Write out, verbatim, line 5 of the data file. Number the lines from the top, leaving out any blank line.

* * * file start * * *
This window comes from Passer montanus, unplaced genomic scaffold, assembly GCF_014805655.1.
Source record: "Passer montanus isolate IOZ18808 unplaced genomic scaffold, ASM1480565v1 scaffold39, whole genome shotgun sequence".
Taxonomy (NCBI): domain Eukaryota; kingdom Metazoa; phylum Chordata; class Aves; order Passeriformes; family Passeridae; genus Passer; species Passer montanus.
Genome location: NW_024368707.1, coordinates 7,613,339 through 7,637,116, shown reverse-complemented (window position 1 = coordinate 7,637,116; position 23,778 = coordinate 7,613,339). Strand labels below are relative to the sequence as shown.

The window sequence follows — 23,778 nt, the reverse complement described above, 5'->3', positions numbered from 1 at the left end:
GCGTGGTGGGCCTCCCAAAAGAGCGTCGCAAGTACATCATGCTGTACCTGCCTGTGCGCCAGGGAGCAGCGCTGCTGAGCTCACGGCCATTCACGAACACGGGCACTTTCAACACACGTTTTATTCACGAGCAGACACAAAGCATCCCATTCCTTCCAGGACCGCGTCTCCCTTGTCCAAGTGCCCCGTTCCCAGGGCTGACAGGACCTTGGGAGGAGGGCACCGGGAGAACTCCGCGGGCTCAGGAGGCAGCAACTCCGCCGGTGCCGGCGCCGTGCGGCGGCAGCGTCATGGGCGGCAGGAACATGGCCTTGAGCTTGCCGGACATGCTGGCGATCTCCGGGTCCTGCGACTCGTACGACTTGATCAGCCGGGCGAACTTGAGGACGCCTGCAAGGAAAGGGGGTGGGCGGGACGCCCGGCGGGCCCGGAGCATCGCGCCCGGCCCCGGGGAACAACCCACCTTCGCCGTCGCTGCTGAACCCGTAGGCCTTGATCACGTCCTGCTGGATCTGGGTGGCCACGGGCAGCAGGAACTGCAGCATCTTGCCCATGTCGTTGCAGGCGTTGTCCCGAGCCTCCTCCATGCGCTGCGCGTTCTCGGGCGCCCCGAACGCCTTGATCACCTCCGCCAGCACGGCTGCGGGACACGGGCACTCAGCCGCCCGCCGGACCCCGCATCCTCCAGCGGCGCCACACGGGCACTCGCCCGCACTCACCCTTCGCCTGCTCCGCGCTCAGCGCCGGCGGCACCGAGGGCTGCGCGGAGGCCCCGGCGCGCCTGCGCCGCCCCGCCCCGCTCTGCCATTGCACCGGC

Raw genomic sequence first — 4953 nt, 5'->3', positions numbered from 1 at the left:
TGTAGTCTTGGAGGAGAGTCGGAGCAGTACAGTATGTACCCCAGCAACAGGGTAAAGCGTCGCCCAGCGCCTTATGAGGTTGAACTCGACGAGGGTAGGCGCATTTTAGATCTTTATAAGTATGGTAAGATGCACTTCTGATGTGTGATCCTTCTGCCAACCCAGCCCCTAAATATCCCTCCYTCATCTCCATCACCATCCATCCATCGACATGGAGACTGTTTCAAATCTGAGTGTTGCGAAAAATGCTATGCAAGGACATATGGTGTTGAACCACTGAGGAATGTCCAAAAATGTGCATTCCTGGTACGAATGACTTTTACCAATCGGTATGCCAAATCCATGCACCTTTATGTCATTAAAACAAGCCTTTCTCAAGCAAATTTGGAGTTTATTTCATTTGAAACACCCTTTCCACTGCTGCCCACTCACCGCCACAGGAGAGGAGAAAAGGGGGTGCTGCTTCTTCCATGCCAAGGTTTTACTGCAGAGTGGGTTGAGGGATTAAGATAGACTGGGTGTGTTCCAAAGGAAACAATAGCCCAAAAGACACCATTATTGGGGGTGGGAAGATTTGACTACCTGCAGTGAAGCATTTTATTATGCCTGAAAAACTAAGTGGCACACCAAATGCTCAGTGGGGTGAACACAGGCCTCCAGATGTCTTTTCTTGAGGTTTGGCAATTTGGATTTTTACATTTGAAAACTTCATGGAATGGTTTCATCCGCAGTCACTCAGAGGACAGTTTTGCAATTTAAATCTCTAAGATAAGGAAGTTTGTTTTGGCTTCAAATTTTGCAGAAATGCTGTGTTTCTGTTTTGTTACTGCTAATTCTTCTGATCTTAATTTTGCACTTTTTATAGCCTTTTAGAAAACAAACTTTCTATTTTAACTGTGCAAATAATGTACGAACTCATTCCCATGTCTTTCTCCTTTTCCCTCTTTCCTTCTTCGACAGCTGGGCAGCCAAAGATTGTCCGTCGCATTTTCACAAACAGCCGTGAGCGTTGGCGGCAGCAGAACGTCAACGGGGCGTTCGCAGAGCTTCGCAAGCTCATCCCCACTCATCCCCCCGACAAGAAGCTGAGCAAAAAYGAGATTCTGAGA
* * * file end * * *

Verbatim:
The window sequence follows — 23,778 nt, the reverse complement described above, 5'->3', positions numbered from 1 at the left end: